ri '=D(C·D)/(D·D)tan [cos -1 ((C·D)/|C| |D|)].
As in the previously described procedure, one now has two expressions for the same radius. As before, one can write an error function F which, in one example, is the sum of the squared differences between each of the two corresponding radii: ##EQU2##
From the preceding equations, it is apparent that F can be written as a function of x0, y0, z0, x1, y1, and φ. In a similar manner to that employed in the previous example, one chooses values of these parameters which minimize F. When these parameters are determined, one can write the vector for the axis of the countersunk hole as
V=(x1 -x0)i+(y1 -y0)j+(z1 -z0)k.
The orientation of vector V indicates how the camera was tilted with respect to the countersunk hole. If both the i and j components of V are zero, then the camera was normal to the countersunk hole when the measurement was taken. More importantly, if one uses a similar procedure to solve for the surrounding surface, the difference between the surface normal vector and V provides the angle at which the countersunk hole was drilled relative to the surrounding surface.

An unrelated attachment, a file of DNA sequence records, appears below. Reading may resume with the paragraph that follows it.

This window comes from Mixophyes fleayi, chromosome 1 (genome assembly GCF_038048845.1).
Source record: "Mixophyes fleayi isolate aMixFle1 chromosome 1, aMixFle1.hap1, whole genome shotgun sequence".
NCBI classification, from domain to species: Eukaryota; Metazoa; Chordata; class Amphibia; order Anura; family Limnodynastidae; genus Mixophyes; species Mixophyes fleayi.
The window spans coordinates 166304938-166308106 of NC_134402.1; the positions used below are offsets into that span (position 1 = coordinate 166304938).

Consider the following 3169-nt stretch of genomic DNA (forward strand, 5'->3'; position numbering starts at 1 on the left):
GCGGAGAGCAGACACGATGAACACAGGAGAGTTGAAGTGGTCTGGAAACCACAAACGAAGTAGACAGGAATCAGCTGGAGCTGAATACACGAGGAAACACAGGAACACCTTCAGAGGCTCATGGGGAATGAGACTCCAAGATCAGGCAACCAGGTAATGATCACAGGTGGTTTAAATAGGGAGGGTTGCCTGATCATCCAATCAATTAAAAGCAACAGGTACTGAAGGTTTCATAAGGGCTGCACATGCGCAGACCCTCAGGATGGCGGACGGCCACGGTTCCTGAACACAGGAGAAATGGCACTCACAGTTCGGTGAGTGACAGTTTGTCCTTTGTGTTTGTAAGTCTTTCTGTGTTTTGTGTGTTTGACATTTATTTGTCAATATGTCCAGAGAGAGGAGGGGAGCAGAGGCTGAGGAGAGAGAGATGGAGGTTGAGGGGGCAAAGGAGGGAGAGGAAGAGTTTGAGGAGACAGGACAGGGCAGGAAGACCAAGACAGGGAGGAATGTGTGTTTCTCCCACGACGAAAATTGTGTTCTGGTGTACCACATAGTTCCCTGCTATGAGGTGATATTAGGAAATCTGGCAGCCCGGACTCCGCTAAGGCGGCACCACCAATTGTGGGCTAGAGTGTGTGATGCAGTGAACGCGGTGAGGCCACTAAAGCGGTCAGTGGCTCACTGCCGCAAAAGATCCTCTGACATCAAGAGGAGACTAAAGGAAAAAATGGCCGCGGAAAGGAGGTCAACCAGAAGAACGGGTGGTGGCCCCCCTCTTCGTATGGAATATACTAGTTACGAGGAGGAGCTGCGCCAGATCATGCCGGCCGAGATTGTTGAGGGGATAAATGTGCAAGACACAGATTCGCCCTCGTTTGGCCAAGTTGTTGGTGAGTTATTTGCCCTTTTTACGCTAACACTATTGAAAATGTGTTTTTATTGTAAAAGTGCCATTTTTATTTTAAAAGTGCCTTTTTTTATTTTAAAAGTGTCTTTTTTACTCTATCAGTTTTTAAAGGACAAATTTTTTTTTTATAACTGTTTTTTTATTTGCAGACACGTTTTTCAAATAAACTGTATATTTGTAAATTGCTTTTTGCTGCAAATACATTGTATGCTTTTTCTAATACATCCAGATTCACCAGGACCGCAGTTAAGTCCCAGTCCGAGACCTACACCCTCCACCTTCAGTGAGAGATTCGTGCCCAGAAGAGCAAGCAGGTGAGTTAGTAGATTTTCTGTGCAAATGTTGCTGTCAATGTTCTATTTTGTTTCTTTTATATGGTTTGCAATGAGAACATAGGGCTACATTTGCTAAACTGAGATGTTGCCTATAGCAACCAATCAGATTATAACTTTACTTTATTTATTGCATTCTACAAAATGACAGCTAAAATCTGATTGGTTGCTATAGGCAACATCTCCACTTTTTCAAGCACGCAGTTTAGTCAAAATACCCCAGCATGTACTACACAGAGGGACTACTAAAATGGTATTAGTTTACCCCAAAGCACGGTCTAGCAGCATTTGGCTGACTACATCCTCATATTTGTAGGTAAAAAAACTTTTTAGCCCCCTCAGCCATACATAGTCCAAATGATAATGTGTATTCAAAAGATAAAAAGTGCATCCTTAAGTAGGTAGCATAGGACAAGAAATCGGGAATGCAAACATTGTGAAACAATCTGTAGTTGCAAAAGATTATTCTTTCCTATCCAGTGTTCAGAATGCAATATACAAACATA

The invention is not limited to analysis of countersunk holes, but can also be used to measure the height of a fastener above (or below) the surrounding surface. The details of a model which would describe the fastener head would be somewhat different from those shown above, but the principle is the same.
The invention can be generalized still further; it can analyze surface features other than countersunk holes or fastener heads. Indeed, the invention can be used to characterize any surface feature which includes a variation in depth, as long as one can postulate a model of the surface being characterized.
In the examples described above, the lasers created spots of light which were observed directly by the CCD camera. An alternative method uses projected shadows instead of projected light. The pattern of shadows can be analyzed in essentially the same manner used with projected light, and the computations described above are still valid. Projected shadows may be advantageous when making depth measurements on certain types of highly reflective surfaces.